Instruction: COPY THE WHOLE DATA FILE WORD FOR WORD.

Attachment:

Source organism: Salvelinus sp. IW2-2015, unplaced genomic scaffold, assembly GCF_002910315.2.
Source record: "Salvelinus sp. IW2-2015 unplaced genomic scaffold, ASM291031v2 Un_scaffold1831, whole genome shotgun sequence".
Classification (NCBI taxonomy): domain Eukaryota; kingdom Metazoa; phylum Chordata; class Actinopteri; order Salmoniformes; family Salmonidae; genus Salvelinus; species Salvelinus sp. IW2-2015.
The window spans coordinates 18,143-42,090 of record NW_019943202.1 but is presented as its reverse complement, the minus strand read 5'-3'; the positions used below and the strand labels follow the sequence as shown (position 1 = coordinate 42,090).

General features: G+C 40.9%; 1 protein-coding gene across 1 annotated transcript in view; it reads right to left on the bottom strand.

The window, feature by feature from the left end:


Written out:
Source organism: Salvelinus sp. IW2-2015, unplaced genomic scaffold, assembly GCF_002910315.2.
Source record: "Salvelinus sp. IW2-2015 unplaced genomic scaffold, ASM291031v2 Un_scaffold1831, whole genome shotgun sequence".
Classification (NCBI taxonomy): domain Eukaryota; kingdom Metazoa; phylum Chordata; class Actinopteri; order Salmoniformes; family Salmonidae; genus Salvelinus; species Salvelinus sp. IW2-2015.
The window spans coordinates 18,143-42,090 of record NW_019943202.1 but is presented as its reverse complement, the minus strand read 5'-3'; the positions used below and the strand labels follow the sequence as shown (position 1 = coordinate 42,090).

General features: G+C 40.9%; 1 protein-coding gene across 1 annotated transcript in view; it reads right to left on the bottom strand.

The window, feature by feature from the left end: